Cats are notorious for scratching. They do it to mark their territory, but also because they love it—cats have scent glands in their paws that get activated when they scratch, so it’s a very pleasurable experience for them. The downside is that you might not be so thrilled with the holes they leave in your furniture and walls. So what can you do to stop your cat from scratching?
Here are some tips on how to stop your cat from scratching.
Why Do Cats Scratch?
As a cat owner, it’s important to understand why scratching is such an important part of your cat’s life. Cats scratch because it relieves stress, helps them maintain healthy claws and keeps their muscles in shape. Scratching also allows cats to mark their territory by depositing pheromones from glands on the pads of their feet.
Scratching is a natural behavior for cats, so if you’re feeling frustrated about having your furniture destroyed by your feline friend, remember that this behavior serves several purposes:
- It helps cats remove the outer sheath of their claws (called the “claw sheath”). This helps keep their claws sharp and healthy for hunting or defense purposes.
- It allows them to stretch their back after sleeping or sitting in one position for too long.
- Most importantly though, scratching is an expression—like us humans writing down our thoughts on paper! Your kitty may be telling you how much they love you through his/her claw marks!
Should You Declaw Your Cat?
Declawing your kitty is painful, permanent and not necessary. The only reason why people still do it is because they think it’s their only option—they don’t realize that there are many other things they can do instead! Declawing your cat can have long-term effects on the way they use the litter box and interact with others in the household.
Cats who were declawed as kittens may start to urinate outside of their litter boxes because their paws hurt so much when they try to dig them into the litter—this will be stressful for both you and your pet! Even if you don’t mind changing dirty sheets every day, imagine how hard it would be if someone kept breaking off all your fingers every night?
If you’ve been considering getting rid of those sharp little claws by having them removed surgically, please reconsider: declawed cats are more likely than others to bite out of fear or anxiety caused by pain during recovery time after surgery; they may also develop long-term behavioral problems such as overgrooming themselves due to nervousness related conditions associated with being unable to defend themselves physically anymore.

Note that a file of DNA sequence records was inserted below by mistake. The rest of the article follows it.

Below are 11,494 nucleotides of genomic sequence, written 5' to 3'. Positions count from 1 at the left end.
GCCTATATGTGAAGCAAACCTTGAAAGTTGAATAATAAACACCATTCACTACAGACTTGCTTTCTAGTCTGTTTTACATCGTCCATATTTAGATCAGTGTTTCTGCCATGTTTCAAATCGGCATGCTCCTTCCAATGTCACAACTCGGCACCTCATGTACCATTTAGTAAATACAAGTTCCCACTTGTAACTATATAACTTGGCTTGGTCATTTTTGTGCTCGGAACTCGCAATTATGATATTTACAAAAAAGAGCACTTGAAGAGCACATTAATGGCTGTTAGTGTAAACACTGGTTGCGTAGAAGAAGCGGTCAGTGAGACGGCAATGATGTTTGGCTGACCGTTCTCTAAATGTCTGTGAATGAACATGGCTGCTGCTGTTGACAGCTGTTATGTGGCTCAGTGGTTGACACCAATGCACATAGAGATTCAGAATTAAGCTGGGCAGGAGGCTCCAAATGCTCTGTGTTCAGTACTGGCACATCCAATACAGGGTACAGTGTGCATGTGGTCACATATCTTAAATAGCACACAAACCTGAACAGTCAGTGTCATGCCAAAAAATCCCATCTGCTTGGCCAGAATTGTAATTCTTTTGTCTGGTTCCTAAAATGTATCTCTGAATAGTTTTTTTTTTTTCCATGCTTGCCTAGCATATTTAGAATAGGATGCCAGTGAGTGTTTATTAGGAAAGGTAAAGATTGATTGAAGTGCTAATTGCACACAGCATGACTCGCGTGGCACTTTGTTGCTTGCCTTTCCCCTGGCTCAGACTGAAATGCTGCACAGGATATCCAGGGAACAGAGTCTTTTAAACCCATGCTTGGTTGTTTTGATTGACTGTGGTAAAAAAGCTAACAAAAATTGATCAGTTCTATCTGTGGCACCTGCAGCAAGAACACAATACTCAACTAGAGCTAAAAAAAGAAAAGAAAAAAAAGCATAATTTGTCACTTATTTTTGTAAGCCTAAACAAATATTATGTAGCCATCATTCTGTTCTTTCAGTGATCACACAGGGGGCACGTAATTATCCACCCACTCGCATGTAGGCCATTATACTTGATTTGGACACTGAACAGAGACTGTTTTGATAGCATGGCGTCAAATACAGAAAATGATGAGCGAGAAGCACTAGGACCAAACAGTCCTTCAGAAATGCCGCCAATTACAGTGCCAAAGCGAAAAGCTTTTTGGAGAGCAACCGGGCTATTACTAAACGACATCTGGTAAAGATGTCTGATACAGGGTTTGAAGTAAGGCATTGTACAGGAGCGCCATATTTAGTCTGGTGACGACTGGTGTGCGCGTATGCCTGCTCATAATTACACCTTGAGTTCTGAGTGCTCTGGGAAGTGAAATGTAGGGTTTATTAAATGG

Tips for Redirecting Scratching Behavior
- Use a scratching post. If you have not already, get a tall enough scratching post and train your cat to use it while they’re still kittens. The taller the better, as this will allow them to stretch their entire body when they scratch. The top of the post should be at least 4 feet off the ground for larger cats or 2 feet for smaller ones.
- Try water guns or double sided tape (the kind that sticks to itself). Cats don’t like getting wet and so this could be an effective deterrent if you’re able to get them when they are in a calm state of mind; however, it’s best used as part of an overall strategy rather than on its own.
- Use deterrent spray such as citronella oil or citrus extract which can be purchased online or at pet stores specifically designed for cat owners looking for ways to keep their pets away from certain surfaces like wood floors etcetera.. (see below).
Finding A Pet Sitter For A Scratching Cat
When it comes to scratching and what’s best for your cat, you need to make an educated decision. Scratching is important for cats and it can be a sign of stress if they aren’t allowed to do so. If you have any concerns about your cat’s behavior or health, contact a veterinarian who will be able to help identify any underlying issues that could be causing them pain or discomfort.
If you are going out of town and need someone to watch your cat, get in touch with our professional pet sitters. Our Paw Pals sitters are experienced with cat sitting and dealing with mischievous cats, so you can go away knowing your furniture is safe.